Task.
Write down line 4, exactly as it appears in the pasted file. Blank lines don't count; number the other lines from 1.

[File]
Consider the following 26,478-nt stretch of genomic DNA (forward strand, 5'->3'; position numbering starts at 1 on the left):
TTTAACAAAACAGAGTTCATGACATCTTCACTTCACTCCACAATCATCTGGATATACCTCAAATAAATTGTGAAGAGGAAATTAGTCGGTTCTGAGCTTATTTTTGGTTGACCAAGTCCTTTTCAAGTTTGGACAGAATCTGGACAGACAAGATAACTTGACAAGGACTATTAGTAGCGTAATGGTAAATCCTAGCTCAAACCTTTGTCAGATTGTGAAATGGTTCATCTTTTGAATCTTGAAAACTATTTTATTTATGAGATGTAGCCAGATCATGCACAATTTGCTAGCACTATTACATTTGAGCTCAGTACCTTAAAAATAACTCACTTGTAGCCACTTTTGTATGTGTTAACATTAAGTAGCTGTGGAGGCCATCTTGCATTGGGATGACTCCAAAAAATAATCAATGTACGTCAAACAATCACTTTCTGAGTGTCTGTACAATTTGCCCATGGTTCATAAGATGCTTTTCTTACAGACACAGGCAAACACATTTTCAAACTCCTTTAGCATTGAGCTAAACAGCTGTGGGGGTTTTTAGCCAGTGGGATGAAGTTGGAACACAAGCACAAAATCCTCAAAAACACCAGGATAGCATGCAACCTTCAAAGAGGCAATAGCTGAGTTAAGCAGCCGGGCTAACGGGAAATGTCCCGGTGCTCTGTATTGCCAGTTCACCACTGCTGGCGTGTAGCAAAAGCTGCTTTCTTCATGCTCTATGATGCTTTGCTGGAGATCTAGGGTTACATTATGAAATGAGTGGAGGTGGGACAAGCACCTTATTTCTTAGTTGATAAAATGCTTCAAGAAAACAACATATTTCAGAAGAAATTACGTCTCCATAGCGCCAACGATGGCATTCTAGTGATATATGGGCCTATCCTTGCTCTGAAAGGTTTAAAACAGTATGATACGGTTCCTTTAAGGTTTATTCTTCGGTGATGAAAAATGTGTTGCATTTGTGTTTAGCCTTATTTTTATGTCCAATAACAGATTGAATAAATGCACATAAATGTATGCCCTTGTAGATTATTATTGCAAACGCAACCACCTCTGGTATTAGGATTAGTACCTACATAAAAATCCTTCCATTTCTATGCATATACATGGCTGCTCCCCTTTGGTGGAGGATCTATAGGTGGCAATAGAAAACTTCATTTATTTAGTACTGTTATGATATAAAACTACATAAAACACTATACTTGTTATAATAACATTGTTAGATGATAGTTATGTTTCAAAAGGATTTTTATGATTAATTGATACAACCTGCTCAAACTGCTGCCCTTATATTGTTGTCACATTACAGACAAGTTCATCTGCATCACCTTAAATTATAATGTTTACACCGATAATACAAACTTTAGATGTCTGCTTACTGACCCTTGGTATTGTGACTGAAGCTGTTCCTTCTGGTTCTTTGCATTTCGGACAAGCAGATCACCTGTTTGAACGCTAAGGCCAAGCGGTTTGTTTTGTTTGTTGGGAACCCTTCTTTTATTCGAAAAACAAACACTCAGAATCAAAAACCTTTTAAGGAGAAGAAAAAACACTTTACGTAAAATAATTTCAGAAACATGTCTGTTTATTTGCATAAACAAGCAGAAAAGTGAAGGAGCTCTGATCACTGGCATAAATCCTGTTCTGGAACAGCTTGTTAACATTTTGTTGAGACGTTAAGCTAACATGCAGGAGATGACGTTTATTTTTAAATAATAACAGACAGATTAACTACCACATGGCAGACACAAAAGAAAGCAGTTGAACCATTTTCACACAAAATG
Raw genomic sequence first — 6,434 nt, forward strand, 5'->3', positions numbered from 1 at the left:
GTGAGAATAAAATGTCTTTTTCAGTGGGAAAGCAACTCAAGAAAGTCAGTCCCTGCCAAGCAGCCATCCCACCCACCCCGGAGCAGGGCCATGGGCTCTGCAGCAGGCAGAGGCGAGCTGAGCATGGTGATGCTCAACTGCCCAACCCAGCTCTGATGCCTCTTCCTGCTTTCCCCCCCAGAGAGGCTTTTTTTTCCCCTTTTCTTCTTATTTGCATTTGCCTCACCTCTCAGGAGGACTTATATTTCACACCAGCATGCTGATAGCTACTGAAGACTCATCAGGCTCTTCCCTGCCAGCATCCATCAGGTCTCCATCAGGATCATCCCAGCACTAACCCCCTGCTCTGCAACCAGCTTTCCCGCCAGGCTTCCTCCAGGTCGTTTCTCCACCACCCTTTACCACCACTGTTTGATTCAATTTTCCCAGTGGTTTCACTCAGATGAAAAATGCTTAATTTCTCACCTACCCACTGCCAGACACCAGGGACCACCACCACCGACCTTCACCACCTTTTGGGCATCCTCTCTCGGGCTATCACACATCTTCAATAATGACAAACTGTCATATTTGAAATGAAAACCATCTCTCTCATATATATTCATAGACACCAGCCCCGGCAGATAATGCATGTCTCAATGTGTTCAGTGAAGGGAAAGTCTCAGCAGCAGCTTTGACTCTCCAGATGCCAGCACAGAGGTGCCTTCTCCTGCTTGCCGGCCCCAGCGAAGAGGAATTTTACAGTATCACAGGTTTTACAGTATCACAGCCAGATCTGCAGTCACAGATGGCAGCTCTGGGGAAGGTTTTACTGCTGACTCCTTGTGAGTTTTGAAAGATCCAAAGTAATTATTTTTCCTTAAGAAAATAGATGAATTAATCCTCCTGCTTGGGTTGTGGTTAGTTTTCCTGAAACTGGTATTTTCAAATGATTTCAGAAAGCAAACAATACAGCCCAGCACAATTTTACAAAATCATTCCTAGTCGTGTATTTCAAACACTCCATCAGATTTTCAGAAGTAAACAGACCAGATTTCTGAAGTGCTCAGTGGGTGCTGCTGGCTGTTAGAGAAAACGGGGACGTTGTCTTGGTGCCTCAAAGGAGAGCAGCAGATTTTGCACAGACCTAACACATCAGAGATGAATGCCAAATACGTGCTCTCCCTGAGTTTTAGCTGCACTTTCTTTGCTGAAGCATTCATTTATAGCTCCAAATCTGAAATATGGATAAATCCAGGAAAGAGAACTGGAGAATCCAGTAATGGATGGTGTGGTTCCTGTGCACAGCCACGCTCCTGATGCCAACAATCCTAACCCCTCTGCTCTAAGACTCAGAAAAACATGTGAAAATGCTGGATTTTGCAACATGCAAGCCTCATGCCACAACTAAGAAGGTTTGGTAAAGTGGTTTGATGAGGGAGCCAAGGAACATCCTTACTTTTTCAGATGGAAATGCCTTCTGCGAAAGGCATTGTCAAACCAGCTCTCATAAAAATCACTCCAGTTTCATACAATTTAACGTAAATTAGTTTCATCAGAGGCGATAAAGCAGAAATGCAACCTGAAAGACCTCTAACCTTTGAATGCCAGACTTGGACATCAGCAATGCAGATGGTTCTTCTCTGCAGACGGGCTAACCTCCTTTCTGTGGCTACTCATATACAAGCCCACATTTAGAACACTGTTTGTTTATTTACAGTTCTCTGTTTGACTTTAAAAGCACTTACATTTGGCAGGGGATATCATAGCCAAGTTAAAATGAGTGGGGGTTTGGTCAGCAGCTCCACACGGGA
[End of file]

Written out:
GTGAGAATAAAATGTCTTTTTCAGTGGGAAAGCAACTCAAGAAAGTCAGTCCCTGCCAAGCAGCCATCCCACCCACCCCGGAGCAGGGCCATGGGCTCTGCAGCAGGCAGAGGCGAGCTGAGCATGGTGATGCTCAACTGCCCAACCCAGCTCTGATGCCTCTTCCTGCTTTCCCCCCCAGAGAGGCTTTTTTTTCCCCTTTTCTTCTTATTTGCATTTGCCTCACCTCTCAGGAGGACTTATATTTCACACCAGCATGCTGATAGCTACTGAAGACTCATCAGGCTCTTCCCTGCCAGCATCCATCAGGTCTCCATCAGGATCATCCCAGCACTAACCCCCTGCTCTGCAACCAGCTTTCCCGCCAGGCTTCCTCCAGGTCGTTTCTCCACCACCCTTTACCACCACTGTTTGATTCAATTTTCCCAGTGGTTTCACTCAGATGAAAAATGCTTAATTTCTCACCTACCCACTGCCAGACACCAGGGACCACCACCACCGACCTTCACCACCTTTTGGGCATCCTCTCTCGGGCTATCACACATCTTCAATAATGACAAACTGTCATATTTGAAATGAAAACCATCTCTCTCATATATATTCATAGACACCAGCCCCGGCAGATAATGCATGTCTCAATGTGTTCAGTGAAGGGAAAGTCTCAGCAGCAGCTTTGACTCTCCAGATGCCAGCACAGAGGTGCCTTCTCCTGCTTGCCGGCCCCAGCGAAGAGGAATTTTACAGTATCACAGGTTTTACAGTATCACAGCCAGATCTGCAGTCACAGATGGCAGCTCTGGGGAAGGTTTTACTGCTGACTCCTTGTGAGTTTTGAAAGATCCAAAGTAATTATTTTTCCTTAAGAAAATAGATGAATTAATCCTCCTGCTTGGGTTGTGGTTAGTTTTCCTGAAACTGGTATTTTCAAATGATTTCAGAAAGCAAACAATACAGCCCAGCACAATTTTACAAAATCATTCCTAGTCGTGTATTTCAAACACTCCATCAGATTTTCAGAAGTAAACAGACCAGATTTCTGAAGTGCTCAGTGGGTGCTGCTGGCTGTTAGAGAAAACGGGGACGTTGTCTTGGTGCCTCAAAGGAGAGCAGCAGATTTTGCACAGACCTAACACATCAGAGATGAATGCCAAATACGTGCTCTCCCTGAGTTTTAGCTGCACTTTCTTTGCTGAAGCATTCATTTATAGCTCCAAATCTGAAATATGGATAAATCCAGGAAAGAGAACTGGAGAATCCAGTAATGGATGGTGTGGTTCCTGTGCACAGCCACGCTCCTGATGCCAACAATCCTAACCCCTCTGCTCTAAGACTCAGAAAAACATGTGAAAATGCTGGATTTTGCAACATGCAAGCCTCATGCCACAACTAAGAAGGTTTGGTAAAGTGGTTTGATGAGGGAGCCAAGGAACATCCTTACTTTTTCAGATGGAAATGCCTTCTGCGAAAGGCATTGTCAAACCAGCTCTCATAAAAATCACTCCAGTTTCATACAATTTAACGTAAATTAGTTTCATCAGAGGCGATAAAGCAGAAATGCAACCTGAAAGACCTCTAACCTTTGAATGCCAGACTTGGACATCAGCAATGCAGATGGTTCTTCTCTGCAGACGGGCTAACCTCCTTTCTGTGGCTACTCATATACAAGCCCACATTTAGAACACTGTTTGTTTATTTACAGTTCTCTGTTTGACTTTAAAAGCACTTACATTTGGCAGGGGATATCATAGCCAAGTTAAAATGAGTGGGGGTTTGGTCAGCAGCTCCACACGGGA